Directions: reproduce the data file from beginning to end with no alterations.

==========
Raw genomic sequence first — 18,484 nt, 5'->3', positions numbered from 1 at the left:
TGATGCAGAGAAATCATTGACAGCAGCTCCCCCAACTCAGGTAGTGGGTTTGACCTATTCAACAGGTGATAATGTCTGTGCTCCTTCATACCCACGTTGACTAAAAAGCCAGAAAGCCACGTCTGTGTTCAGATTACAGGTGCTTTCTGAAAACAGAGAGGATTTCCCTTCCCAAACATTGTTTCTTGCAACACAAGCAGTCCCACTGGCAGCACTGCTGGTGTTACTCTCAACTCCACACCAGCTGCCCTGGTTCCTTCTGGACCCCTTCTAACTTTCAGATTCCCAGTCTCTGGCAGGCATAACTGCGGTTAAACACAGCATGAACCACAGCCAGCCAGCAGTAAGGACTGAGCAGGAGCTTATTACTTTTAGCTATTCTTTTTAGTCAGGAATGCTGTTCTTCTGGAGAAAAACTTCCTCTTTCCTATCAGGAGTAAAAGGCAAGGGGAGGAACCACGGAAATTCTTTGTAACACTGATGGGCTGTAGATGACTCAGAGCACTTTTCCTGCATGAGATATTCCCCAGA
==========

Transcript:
Raw genomic sequence first — 18,484 nt, 5'->3', positions numbered from 1 at the left:
TGATGCAGAGAAATCATTGACAGCAGCTCCCCCAACTCAGGTAGTGGGTTTGACCTATTCAACAGGTGATAATGTCTGTGCTCCTTCATACCCACGTTGACTAAAAAGCCAGAAAGCCACGTCTGTGTTCAGATTACAGGTGCTTTCTGAAAACAGAGAGGATTTCCCTTCCCAAACATTGTTTCTTGCAACACAAGCAGTCCCACTGGCAGCACTGCTGGTGTTACTCTCAACTCCACACCAGCTGCCCTGGTTCCTTCTGGACCCCTTCTAACTTTCAGATTCCCAGTCTCTGGCAGGCATAACTGCGGTTAAACACAGCATGAACCACAGCCAGCCAGCAGTAAGGACTGAGCAGGAGCTTATTACTTTTAGCTATTCTTTTTAGTCAGGAATGCTGTTCTTCTGGAGAAAAACTTCCTCTTTCCTATCAGGAGTAAAAGGCAAGGGGAGGAACCACGGAAATTCTTTGTAACACTGATGGGCTGTAGATGACTCAGAGCACTTTTCCTGCATGAGATATTCCCCAGA